How ERP can drive the automotive industry forward

By Johan du Toit, Strategic Sales Executive for SYSPRO Africa

The South African automotive industry has been one of the largest manufacturing sectors for some time now. Going all the way back to 2020, the global market for automotive parts and accessories had enjoyed several years of high margins and steady growth in a stable environment. Then the COVID-19 pandemic hit and the once recession-resistant industry took a massive knock.

During the COVID-19 pandemic, South African automotive retailers' and equipment manufacturers' production lines were completely halted. This had devastating impacts on the supply and demand of vehicles in the country. The already low demand, crippling effects of the coronavirus and subsequent lockdowns resulted in a substantial decline in new vehicle sales.

The automotive market also experienced several changes due to consumer behaviour too. There was a drastic reduction in vehicle distance travelled, a shift from large truck distribution to increased smaller deliveries and a change in products as well as supply chain disruption across the value chain. Disruption changed the industry so significantly that it’s likely there won’t be a return to normal. This means automotive parts and accessories businesses must start looking at changing their business model and will need technology to help support the change.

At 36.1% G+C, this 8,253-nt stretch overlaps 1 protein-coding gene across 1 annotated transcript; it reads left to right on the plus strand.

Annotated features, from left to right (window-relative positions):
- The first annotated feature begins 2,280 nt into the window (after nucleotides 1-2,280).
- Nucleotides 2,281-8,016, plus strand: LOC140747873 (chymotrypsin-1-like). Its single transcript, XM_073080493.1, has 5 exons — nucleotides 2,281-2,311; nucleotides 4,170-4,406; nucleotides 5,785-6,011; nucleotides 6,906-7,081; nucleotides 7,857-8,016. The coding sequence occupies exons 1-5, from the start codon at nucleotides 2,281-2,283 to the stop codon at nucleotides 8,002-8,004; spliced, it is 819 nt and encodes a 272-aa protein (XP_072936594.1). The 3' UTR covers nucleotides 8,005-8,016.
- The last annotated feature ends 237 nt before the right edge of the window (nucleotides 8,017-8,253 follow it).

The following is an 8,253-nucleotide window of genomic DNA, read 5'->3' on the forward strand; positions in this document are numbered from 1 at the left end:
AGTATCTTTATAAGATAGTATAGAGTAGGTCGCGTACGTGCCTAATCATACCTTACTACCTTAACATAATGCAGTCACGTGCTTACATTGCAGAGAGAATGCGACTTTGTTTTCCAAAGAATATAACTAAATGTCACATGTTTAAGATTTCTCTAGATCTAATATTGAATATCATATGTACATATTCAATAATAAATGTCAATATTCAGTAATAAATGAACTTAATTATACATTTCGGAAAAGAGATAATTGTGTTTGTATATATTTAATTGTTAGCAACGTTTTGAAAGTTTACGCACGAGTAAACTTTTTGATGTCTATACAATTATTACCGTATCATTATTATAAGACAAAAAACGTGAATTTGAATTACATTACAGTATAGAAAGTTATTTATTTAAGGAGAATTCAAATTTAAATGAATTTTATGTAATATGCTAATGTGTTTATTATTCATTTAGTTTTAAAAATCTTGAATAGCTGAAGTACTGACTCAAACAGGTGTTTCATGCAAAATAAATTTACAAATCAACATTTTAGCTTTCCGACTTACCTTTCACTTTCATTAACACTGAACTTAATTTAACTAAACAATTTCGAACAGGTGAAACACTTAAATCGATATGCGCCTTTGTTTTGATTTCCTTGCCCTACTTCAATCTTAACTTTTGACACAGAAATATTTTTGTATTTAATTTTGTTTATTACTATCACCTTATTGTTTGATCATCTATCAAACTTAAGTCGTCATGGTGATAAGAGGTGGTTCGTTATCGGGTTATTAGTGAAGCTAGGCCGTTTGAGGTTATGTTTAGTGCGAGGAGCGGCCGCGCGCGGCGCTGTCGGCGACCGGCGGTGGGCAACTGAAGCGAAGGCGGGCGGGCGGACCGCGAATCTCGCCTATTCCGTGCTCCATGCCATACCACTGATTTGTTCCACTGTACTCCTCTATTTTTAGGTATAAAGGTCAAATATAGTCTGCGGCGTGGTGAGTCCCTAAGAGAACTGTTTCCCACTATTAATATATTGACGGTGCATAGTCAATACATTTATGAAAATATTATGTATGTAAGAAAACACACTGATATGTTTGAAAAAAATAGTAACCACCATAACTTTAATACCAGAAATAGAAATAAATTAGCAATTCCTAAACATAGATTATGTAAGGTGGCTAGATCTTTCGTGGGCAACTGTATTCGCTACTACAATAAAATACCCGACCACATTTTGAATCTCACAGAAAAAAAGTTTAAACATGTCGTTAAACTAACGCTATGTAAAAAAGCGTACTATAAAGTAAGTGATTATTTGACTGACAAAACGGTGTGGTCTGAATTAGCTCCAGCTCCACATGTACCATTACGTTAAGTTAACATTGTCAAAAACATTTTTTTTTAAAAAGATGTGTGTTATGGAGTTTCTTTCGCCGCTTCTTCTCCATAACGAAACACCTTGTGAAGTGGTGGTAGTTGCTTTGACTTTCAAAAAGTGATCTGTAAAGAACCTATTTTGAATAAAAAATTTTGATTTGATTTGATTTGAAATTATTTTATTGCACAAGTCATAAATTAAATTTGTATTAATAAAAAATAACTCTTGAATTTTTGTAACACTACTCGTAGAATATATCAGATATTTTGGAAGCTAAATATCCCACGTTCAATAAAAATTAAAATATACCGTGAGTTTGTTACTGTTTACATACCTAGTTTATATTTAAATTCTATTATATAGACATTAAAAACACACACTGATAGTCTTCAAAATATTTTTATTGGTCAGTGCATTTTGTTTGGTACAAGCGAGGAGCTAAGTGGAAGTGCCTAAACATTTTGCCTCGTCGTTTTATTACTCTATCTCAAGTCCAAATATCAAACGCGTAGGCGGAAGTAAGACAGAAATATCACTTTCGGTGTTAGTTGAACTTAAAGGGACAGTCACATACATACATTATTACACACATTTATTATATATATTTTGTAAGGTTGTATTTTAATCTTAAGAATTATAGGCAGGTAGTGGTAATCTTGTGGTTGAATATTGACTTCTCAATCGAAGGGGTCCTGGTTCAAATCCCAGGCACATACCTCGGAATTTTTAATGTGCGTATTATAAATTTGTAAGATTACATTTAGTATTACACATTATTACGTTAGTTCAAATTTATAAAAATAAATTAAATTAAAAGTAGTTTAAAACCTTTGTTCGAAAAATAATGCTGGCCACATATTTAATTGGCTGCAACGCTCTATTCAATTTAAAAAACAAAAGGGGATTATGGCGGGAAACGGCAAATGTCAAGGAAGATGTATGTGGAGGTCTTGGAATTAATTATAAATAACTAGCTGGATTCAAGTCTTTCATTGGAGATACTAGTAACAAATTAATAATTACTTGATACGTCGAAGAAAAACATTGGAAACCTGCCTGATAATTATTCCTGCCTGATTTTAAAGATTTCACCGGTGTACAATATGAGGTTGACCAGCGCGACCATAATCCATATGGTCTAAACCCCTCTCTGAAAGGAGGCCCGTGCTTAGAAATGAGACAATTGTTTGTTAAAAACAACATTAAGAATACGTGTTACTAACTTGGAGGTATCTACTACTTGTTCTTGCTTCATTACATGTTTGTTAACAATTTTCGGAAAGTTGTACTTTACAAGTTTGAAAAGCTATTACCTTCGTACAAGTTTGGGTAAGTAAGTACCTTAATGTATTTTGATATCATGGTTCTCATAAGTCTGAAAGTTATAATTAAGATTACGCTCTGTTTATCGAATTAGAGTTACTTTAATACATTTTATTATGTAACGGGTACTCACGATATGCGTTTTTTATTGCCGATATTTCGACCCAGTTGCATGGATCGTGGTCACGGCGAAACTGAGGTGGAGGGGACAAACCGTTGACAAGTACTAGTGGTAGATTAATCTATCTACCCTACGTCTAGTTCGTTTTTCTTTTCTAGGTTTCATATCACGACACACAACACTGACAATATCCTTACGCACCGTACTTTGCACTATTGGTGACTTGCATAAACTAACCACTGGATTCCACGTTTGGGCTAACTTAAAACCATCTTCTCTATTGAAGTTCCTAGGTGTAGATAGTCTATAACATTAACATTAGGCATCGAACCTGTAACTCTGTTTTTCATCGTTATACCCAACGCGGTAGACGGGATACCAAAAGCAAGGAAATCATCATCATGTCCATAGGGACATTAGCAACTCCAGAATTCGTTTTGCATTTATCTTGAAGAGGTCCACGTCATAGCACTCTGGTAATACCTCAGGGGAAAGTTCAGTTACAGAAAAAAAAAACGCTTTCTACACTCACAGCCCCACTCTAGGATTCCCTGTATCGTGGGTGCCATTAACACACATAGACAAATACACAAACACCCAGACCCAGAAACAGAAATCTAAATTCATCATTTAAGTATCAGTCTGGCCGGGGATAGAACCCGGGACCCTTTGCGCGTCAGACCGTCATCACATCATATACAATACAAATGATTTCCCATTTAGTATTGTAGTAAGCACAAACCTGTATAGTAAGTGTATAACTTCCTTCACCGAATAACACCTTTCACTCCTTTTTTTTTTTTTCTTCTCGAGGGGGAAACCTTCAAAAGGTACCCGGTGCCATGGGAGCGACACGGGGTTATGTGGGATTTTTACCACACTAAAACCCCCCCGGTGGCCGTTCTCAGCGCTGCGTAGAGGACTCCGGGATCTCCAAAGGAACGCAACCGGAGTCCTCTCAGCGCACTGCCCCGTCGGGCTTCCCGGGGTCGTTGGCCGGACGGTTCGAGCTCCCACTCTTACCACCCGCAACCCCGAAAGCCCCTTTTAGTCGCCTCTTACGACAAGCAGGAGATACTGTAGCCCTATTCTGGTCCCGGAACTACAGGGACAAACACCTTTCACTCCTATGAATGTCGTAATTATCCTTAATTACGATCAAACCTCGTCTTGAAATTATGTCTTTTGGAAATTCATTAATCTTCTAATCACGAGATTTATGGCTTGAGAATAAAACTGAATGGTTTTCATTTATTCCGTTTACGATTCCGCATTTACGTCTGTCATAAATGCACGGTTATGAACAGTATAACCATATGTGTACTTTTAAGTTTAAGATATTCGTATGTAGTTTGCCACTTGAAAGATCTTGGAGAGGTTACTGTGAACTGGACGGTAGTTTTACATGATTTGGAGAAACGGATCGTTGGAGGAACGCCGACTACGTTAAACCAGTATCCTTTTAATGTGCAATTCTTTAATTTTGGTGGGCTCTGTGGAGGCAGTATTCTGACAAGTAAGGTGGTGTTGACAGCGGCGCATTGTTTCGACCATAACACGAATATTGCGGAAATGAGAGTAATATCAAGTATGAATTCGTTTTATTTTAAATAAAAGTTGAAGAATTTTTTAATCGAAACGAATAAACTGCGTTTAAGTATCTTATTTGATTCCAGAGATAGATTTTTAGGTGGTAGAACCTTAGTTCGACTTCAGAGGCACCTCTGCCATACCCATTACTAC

New technologies, new challenges

We are currently in one of the most exciting production times in the automotive manufacturing industry, with a myriad of technological advances and inventions being incorporated into automobiles. The shifting automotive landscape is bringing about exciting changes as disruption takes hold of this sector and promises to capture the next generation of vehicle buyers.

While this change is exciting, it does not come without challenges. While there have been significant strides made in reducing product and process variability within the manufacturing process, digital features and functional complexity have exploded. This has forced the auto industry to join the line of organisations and industries experiencing software and electronics problems due to shortages in semi-conductor chips, further slowing down automobile production across the globe.

Vehicle assembly in the automotive industry depends on just-in-time and just-in-sequence processes, which require highly flexible and efficient drive solutions to identify the parts required by each vehicle and then deliver these parts to the exact position on the assembly line at the exact time of need. Any errors or delays can cause very costly downtime across the whole assembly line.

These digital innovations and component shortages are affecting production and ultimately, profitability. To remain in business and stay profitable, companies need to ensure that manufacturing processes are as cost-effective and efficient as possible. This requires having visibility of costs across the business so issues can be identified as they occur – such as variations between expected and actual raw material and production costs; obsolete, slow-moving, and excessive inventories; and product defects and scrap.